There are things to know about Betta fish that can make the care easier – well, at least for you. For those beginner fish owners who don’t do their research carefully, keeping a betta can be a challenge. The fish may seem confusing, but once you understand their nature, keeping them can actually be okay, even fun!
Betta Fish Origin
The origin name is Siamese fighting fish. It is a fish species having vibrant colors, often seen swimming alone. They have this beautiful and majestic vibe about themselves. That’s why they are also viewed as aesthetic creature that will look great in any home or office décor.
Bettas was originated from Southeast Asia, where it is common to find them in countries like Thailand, Vietnam, Indonesia, Malaysia, or Laos. They live in bodies of water, such as flood plains, drainage ditches, or rice paddies. They like living in vast shallow water packed with vegetation. Bettas have unique breathing system, known as the labyrinth organ. They can take oxygen from the air directly as well as from the gills. In emergency situation, they can inhale the air even when they aren’t in the water, as long as they remain moist.
Bettas are creatures with impressive adaptability. They can survive in poor water quality or in small space. However, they will thrive best in at least 2-gallons small aquariums with frequent water changes. They like warm temperature, ranging from 76 degrees Fahrenheit to 82 degrees Fahrenheit.
You can say that bettas are the ‘lone wolf’ in the fish world. Unlike other fish species, they don’t really like companies. They aren’t exactly schooling fish. They prefer living alone. If you mix a betta with another one, they will definitely fight – no matter the gender. Aside from living alone, bettas like having comfy spots to hide. If you want to keep a betta, make sure that the water tank is enough to accommodate it, along with planted corners or aquatic caves as perfect hiding places.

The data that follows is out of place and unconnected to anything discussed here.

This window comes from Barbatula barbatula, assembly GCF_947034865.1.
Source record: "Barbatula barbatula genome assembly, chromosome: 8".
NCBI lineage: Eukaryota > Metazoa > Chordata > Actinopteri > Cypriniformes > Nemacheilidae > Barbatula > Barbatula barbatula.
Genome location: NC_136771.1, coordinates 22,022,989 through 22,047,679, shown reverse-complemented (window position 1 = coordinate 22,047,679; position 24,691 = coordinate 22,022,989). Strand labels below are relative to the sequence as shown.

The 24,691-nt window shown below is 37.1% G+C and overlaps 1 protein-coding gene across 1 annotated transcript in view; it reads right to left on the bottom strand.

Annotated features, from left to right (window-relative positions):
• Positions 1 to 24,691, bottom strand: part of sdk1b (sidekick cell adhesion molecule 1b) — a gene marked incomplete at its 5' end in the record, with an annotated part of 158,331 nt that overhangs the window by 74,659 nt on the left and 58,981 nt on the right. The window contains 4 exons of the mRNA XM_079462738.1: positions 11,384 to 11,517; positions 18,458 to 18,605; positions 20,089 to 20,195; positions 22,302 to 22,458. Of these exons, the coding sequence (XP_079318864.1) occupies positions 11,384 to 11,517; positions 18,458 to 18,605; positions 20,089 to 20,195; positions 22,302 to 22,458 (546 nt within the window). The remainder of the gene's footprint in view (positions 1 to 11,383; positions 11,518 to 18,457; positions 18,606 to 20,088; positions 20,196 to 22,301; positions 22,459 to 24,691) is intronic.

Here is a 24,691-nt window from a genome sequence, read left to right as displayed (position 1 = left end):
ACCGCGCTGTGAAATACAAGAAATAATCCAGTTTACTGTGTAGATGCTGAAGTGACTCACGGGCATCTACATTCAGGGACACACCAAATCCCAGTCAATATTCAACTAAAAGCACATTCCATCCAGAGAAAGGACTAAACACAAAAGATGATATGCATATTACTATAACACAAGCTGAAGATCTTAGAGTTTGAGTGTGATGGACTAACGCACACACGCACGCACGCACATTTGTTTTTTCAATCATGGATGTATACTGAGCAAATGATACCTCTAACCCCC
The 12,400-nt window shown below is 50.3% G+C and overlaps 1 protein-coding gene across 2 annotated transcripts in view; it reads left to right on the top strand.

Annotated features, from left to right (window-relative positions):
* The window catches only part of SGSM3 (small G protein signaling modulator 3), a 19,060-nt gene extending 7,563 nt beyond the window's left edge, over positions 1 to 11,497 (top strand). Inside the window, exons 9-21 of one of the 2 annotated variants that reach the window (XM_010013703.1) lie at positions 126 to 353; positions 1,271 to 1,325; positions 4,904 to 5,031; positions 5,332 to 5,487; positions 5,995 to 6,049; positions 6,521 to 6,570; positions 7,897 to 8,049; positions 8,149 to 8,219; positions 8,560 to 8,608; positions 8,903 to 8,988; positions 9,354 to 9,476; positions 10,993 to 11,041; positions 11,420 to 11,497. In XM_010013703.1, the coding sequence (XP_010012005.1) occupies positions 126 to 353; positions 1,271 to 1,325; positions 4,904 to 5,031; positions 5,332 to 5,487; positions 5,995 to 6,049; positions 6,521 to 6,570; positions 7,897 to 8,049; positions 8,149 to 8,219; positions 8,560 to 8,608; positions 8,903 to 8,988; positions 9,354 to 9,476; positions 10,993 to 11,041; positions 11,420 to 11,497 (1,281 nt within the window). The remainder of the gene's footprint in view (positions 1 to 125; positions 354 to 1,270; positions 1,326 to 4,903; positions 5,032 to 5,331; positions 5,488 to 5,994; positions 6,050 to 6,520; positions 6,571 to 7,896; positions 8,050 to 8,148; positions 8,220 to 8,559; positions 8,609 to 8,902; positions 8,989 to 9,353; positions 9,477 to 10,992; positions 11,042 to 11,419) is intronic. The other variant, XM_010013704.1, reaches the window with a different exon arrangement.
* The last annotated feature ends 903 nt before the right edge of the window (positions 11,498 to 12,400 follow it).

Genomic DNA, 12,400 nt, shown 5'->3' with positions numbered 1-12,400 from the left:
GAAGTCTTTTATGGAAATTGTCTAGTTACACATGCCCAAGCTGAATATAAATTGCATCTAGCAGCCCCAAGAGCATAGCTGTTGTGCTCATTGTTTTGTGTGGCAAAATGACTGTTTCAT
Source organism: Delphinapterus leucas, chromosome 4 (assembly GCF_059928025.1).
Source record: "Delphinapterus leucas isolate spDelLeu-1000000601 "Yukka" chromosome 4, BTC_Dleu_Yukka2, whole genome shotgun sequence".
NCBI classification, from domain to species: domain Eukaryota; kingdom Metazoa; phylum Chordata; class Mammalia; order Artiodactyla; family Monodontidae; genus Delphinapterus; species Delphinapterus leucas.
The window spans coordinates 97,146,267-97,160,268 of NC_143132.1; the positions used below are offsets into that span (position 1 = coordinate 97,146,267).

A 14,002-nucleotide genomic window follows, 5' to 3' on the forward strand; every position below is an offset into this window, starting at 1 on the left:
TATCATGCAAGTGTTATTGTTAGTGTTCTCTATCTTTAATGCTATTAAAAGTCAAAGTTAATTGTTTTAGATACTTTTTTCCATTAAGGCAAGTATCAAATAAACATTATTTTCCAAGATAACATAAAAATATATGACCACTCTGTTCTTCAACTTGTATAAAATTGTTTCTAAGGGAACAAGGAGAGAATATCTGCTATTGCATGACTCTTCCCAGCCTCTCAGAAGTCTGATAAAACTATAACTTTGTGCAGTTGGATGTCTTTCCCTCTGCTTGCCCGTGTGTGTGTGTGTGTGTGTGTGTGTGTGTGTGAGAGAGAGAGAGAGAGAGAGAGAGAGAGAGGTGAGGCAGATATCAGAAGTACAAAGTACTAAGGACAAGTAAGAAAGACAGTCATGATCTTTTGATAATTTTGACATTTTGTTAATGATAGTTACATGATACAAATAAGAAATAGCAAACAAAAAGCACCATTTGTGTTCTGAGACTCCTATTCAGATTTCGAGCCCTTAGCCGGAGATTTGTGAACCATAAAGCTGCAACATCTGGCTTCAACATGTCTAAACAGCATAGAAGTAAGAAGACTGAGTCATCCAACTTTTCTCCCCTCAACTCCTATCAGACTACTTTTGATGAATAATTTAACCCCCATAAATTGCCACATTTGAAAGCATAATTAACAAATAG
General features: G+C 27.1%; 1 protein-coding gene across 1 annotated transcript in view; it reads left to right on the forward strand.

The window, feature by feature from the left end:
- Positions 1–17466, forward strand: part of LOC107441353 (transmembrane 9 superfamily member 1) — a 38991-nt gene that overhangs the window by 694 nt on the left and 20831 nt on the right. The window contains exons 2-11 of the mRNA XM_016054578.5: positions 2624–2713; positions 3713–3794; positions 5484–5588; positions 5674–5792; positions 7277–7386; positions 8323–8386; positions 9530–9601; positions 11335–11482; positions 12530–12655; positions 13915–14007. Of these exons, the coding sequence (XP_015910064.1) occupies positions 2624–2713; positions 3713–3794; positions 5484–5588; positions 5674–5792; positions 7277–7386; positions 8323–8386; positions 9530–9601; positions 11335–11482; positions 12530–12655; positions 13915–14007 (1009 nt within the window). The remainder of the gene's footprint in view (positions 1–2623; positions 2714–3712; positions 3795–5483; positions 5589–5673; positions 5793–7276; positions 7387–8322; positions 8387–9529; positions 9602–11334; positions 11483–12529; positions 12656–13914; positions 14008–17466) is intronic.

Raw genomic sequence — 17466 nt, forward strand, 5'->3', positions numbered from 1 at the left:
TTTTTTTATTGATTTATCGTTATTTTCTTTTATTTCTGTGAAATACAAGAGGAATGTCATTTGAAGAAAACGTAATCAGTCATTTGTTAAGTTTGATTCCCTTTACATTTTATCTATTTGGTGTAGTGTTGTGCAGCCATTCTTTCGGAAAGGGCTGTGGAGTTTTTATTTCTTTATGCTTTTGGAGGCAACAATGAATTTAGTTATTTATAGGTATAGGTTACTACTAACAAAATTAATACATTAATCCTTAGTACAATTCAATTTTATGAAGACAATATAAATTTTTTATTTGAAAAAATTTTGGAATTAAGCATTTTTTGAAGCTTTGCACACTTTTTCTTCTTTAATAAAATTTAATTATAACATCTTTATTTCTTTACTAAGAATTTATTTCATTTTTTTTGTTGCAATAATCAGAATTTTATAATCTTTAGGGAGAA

- Bettas like warm water and acidic water with pH level between 6.5 and 7. Cold water can compromise their immune system and result in illnesses
- The standard lifespan of bettas ranges from 2 to 3 years, but some can even live up to their teens age
- Bettas like to eat insects in the wild, but they are fine with pellets or frozen brine shrimp
Make sure that you perform a thorough research about bettas before making a decision of keeping one. By understanding things to know about Betta fish, you can have a successful care with a happy (and healthy) fish! Visit our social network list at our linktree.